14 January 2013

St. Paul Camp Ground

St. Paul Campground, Harleyville, S.C.
I recently posted a photo from Indian Fields Methodist Campground on Facebook that sparked a discussion bringing to my attention that there were other camp meeting grounds that I was unaware of. Just when I think I've almost explored it all, bingo! I tracked down two more. This evening's feature is the St. Paul Campground not far from Harleyville.  
St. Paul Camp Ground is an excellent example of a Methodist camp meeting ground. It contains the buildings common to such properties in South Carolina: a tabernacle, tents, stores, and privies. However, this campground, believed to have been established ca. 1880, was organized by African-Americans belonging to St. Paul A.M.E. Church. The buildings and grounds are used for one week each year (at St. Paul, the week ending the third Sunday in October). The tabernacle is a one-story building clad in rough-sawn weatherboard, with a gable-on-hip roof of V-crimped metal. There are no windows; two entryways, without doors, are evenly spaced at each side. There are 54 tents, two stores, and a storage house on the numbered sites at St. Paul Camp Ground.





16 comments:

  1. I loved that video. And the guy who was puzzled why "people aren't as good Christians as they used to be." I know what he meant by that, but history would show that they're pretty much the same, really.

    Don't know about you, but I could smell the food in that kitchen. I know exactly what it smelled like. My grandmother's kitchen. Earthy beans and fatty meats and collard greens and biscuits.

    A camp like that, they want to save your soul and feed you soul food. Not bad, not bad at all.

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    1. Eating and fellowship appears to be an important part of these camps. Not bad at all, indeed.

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  2. Anonymous11:41 PM

    Faith, food, fun and fellowship! A wonderful combination! If you ever get the opportunity to go when they're meeting you should try it.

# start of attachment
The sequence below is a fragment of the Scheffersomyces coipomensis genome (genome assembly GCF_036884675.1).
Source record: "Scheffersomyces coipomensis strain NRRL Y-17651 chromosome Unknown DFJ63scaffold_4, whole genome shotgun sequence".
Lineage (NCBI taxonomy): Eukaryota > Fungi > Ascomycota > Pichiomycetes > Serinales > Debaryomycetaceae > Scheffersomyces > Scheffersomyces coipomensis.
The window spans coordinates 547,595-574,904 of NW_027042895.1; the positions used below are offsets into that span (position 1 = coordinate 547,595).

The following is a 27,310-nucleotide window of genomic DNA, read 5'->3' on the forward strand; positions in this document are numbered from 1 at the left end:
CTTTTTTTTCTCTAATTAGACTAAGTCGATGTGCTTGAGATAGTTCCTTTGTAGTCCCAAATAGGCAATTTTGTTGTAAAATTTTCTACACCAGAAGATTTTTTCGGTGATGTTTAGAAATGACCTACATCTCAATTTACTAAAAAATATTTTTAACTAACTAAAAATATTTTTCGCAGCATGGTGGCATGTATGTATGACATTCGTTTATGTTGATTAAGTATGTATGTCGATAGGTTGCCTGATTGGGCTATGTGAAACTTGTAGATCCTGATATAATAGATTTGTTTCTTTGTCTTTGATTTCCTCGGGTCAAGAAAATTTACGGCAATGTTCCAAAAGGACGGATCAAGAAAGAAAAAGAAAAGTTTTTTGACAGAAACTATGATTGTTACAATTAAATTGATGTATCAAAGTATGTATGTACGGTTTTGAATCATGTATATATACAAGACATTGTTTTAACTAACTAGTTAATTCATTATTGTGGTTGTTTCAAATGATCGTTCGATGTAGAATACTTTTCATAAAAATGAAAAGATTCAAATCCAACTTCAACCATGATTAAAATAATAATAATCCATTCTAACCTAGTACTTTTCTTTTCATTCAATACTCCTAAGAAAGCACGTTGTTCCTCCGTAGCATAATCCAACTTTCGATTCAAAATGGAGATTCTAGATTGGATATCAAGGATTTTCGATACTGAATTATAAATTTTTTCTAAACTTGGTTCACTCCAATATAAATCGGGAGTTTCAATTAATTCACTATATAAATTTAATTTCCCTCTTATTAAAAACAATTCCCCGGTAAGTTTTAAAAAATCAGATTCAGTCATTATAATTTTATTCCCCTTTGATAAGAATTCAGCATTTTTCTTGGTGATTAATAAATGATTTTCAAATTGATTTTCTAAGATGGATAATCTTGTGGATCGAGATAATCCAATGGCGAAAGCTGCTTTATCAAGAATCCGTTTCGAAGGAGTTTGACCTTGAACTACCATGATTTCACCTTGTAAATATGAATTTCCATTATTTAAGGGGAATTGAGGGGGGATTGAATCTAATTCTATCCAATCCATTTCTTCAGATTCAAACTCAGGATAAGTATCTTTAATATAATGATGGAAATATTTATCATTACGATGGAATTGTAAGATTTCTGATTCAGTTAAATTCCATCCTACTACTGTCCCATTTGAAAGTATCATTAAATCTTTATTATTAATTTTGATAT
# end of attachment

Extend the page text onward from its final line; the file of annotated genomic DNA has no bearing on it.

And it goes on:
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  3. Interesting! I didn't know these campgrounds existed.

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    1. There are more than you think. The ones up north are fancier and often got sold individually. The ones in the south are rustic and natural.

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  4. WHAT A COOL PLACE! It's like stepping back in time! Thanks for sharing Joan!

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    1. You are welcome. It was a fun treasure hunt. I have one more to find.

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  5. That is so cool! Loved the video, too.

    Still, when I saw the kitchen, and the smoke pouring out of the stove pipes, and then imagined how old and dry the wood buildings must be and how close together they were, I would fear that an errant spark could create a disaster.

    S

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    1. That has been a real problem. A couple years ago there was an arson issue. They are only really used once a year but they had a couple of fires.

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  6. This place looks like Shillong....Joan

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  7. Very interesting post, Joan. And the food looks good too.

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    1. There does seem to be some impressive cooking going on!

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  8. Love to see the continuity of generations...what richness in honoring the history plus enjoying the present!

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